UBC becomes first Canadian institution to join open science platform

UBC Okanagan's Sharon Hanna, Mathew Vis-Dunbar and Jason Pither announced this week UBC is the first Canadian university to sign on to the Center for Open Science's online platform, OSF Institutions.

UBC Okanagan’s Sharon Hanna, Mathew Vis-Dunbar and Jason Pither announced this week UBC is the first Canadian university to sign on to the Center for Open Science’s online platform, OSF Institutions.

New service aims to make transparency, collaboration, and reproducibility easier than ever

With increasing interest in promoting transparency, collaboration, and reproducibility in academic research, the University of British Columbia announced today that it has become the first Canadian post-secondary institution to join the Center for Open Science’s online platform, Open Science Framework Institutions (OSFI).

OSFI is a highly flexible collaboration and research management tool that encourages best practices in project organization and reproducibility.

Mathew Vis-Dunbar is a librarian for the Southern Medical Program, biology and human kinetics at UBC Okanagan and has been leading UBC’s adoption of the system. He says the university’s embrace of open science is important for bringing greater transparency to academic research and for helping to maintain public trust in science.

“With recent concerns about a reproducibility crisis plaguing scientific research, the benefits of open science, where everything from research plans to the data and results of a study is posted for all to review and scrutinize, are well recognized,” says Vis-Dunbar. “Breaking down traditional barriers to collaborative research is also very effective at improving the quality and impact of research, making connections and accelerating the pace of scientific discovery.”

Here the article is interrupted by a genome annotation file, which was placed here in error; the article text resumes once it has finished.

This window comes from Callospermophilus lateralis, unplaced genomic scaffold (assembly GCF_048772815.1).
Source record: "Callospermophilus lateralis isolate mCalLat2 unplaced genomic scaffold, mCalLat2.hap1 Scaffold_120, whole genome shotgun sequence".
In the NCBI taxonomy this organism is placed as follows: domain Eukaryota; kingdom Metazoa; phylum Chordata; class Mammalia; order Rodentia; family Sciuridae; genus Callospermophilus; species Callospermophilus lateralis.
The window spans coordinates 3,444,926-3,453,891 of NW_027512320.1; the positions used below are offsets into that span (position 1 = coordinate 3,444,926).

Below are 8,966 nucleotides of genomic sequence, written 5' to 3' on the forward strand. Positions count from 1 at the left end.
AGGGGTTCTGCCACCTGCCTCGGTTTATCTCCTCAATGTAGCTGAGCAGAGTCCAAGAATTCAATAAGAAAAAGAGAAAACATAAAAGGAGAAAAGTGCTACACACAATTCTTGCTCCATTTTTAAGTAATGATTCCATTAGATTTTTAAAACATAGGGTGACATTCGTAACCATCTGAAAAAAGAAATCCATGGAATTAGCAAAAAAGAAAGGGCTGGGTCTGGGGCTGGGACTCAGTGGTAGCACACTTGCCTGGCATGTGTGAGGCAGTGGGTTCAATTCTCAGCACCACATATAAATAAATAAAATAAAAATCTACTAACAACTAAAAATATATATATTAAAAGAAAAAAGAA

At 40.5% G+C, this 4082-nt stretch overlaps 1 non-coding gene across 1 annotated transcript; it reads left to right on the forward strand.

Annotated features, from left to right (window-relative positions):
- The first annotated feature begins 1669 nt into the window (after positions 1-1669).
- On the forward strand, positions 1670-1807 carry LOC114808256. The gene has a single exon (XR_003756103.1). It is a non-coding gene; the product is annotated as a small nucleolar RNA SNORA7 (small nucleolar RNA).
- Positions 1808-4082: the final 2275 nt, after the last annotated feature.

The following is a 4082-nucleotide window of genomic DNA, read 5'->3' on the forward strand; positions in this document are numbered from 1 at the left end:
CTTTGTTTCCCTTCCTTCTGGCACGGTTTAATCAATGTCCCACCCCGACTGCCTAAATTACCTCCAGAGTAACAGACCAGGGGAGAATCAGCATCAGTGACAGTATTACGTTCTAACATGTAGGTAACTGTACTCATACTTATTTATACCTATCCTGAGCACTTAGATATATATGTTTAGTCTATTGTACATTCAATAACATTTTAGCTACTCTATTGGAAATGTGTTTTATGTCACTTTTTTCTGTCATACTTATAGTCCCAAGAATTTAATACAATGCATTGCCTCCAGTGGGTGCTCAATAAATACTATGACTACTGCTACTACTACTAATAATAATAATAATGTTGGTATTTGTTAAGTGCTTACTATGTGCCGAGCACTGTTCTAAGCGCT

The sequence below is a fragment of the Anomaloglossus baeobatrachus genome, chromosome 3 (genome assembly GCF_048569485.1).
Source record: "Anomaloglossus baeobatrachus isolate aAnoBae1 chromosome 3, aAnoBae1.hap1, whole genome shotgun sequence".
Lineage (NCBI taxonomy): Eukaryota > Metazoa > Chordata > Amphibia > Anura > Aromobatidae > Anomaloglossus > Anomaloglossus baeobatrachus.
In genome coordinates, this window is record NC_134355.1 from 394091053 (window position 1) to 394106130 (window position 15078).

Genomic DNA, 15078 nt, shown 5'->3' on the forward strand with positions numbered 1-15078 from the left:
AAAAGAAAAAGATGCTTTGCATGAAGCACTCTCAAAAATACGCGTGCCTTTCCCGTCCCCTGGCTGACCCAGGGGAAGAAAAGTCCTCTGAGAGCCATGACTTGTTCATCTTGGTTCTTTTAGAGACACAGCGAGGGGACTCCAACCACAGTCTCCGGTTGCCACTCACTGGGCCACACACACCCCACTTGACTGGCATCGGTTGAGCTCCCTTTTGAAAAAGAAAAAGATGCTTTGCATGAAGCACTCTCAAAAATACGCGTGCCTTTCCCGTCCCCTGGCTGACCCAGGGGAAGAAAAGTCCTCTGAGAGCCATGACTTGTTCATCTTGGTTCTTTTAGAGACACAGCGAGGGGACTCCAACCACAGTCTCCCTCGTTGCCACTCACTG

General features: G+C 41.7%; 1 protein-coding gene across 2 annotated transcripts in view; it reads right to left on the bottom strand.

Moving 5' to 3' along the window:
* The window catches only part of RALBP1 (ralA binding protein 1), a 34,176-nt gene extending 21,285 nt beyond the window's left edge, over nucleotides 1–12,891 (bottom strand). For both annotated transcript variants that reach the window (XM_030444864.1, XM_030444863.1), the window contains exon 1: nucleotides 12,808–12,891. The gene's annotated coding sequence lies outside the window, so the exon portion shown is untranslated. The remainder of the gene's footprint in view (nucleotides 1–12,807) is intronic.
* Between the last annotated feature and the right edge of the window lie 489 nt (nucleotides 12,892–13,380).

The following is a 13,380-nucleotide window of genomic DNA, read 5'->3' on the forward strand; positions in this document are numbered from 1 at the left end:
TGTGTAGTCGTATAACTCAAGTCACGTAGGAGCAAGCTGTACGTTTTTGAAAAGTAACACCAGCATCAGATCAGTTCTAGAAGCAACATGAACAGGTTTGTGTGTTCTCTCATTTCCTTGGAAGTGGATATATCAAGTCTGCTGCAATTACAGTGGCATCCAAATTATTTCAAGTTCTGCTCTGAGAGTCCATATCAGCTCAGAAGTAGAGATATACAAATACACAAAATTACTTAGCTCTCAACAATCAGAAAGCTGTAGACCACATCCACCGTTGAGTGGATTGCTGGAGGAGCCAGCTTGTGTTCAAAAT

That is where OSFI comes in, says Jason Pither, associate professor of biology at UBC Okanagan and collaborator on the project.

“We all strive to publish ground-breaking research, but equally important is ensuring that our work is reproducible, and discoverable to all who wish to see it,” says Pither. “OSFI facilitates this. It is a free online platform that helps researchers organize their research projects and workflow, to keep track of all changes made along the way, and to store and share protocols and outputs.

Pither adds that it also integrates with many tools that researchers are already using, and makes large international collaborations easy.

“OSFI accommodates all aspects of the work that goes into research, such as storing data and making them accessible and discoverable,” he says. “And unlike other platforms, OSFI provides storage infrastructure that resides in Canada.”

“Our membership in OSFI will help UBC researchers lead Canada’s efforts towards greater transparency and rigour in academic research, and it’s a move I expect many other institutions to follow.”

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